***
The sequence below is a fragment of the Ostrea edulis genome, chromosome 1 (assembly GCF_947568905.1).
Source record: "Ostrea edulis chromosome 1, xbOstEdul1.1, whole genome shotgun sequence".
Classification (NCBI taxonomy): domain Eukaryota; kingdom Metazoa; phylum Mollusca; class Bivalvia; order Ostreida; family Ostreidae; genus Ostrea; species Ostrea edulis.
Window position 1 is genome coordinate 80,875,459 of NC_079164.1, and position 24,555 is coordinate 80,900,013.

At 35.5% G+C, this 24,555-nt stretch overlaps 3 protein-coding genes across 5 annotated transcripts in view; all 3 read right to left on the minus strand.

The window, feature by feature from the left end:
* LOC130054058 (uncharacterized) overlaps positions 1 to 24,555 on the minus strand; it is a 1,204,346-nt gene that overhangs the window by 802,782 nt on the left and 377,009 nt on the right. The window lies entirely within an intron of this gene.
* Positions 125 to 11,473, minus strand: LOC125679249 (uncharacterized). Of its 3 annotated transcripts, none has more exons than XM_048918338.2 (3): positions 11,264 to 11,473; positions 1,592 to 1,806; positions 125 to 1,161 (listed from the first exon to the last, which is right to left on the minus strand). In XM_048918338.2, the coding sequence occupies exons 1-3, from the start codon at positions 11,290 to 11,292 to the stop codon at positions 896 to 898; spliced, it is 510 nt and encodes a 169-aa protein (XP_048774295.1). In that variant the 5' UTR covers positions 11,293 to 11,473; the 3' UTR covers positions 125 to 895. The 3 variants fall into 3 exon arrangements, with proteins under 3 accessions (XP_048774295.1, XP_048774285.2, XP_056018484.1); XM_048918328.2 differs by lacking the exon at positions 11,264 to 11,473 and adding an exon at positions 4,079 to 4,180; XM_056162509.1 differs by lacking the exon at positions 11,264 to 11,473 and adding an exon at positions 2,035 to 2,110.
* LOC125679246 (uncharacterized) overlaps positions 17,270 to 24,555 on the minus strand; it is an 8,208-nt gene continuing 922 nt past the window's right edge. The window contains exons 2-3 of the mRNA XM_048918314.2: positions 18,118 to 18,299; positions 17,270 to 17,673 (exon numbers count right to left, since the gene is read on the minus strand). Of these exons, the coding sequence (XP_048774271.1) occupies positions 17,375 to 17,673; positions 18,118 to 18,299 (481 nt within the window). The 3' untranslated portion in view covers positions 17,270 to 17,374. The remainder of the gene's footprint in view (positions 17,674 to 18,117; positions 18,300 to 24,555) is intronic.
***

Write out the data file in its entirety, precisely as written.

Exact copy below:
The sequence below is a fragment of the Ostrea edulis genome, chromosome 1 (assembly GCF_947568905.1).
Source record: "Ostrea edulis chromosome 1, xbOstEdul1.1, whole genome shotgun sequence".
Classification (NCBI taxonomy): domain Eukaryota; kingdom Metazoa; phylum Mollusca; class Bivalvia; order Ostreida; family Ostreidae; genus Ostrea; species Ostrea edulis.
Window position 1 is genome coordinate 80,875,459 of NC_079164.1, and position 24,555 is coordinate 80,900,013.

At 35.5% G+C, this 24,555-nt stretch overlaps 3 protein-coding genes across 5 annotated transcripts in view; all 3 read right to left on the minus strand.

The window, feature by feature from the left end:
* LOC130054058 (uncharacterized) overlaps positions 1 to 24,555 on the minus strand; it is a 1,204,346-nt gene that overhangs the window by 802,782 nt on the left and 377,009 nt on the right. The window lies entirely within an intron of this gene.
* Positions 125 to 11,473, minus strand: LOC125679249 (uncharacterized). Of its 3 annotated transcripts, none has more exons than XM_048918338.2 (3): positions 11,264 to 11,473; positions 1,592 to 1,806; positions 125 to 1,161 (listed from the first exon to the last, which is right to left on the minus strand). In XM_048918338.2, the coding sequence occupies exons 1-3, from the start codon at positions 11,290 to 11,292 to the stop codon at positions 896 to 898; spliced, it is 510 nt and encodes a 169-aa protein (XP_048774295.1). In that variant the 5' UTR covers positions 11,293 to 11,473; the 3' UTR covers positions 125 to 895. The 3 variants fall into 3 exon arrangements, with proteins under 3 accessions (XP_048774295.1, XP_048774285.2, XP_056018484.1); XM_048918328.2 differs by lacking the exon at positions 11,264 to 11,473 and adding an exon at positions 4,079 to 4,180; XM_056162509.1 differs by lacking the exon at positions 11,264 to 11,473 and adding an exon at positions 2,035 to 2,110.
* LOC125679246 (uncharacterized) overlaps positions 17,270 to 24,555 on the minus strand; it is an 8,208-nt gene continuing 922 nt past the window's right edge. The window contains exons 2-3 of the mRNA XM_048918314.2: positions 18,118 to 18,299; positions 17,270 to 17,673 (exon numbers count right to left, since the gene is read on the minus strand). Of these exons, the coding sequence (XP_048774271.1) occupies positions 17,375 to 17,673; positions 18,118 to 18,299 (481 nt within the window). The 3' untranslated portion in view covers positions 17,270 to 17,374. The remainder of the gene's footprint in view (positions 17,674 to 18,117; positions 18,300 to 24,555) is intronic.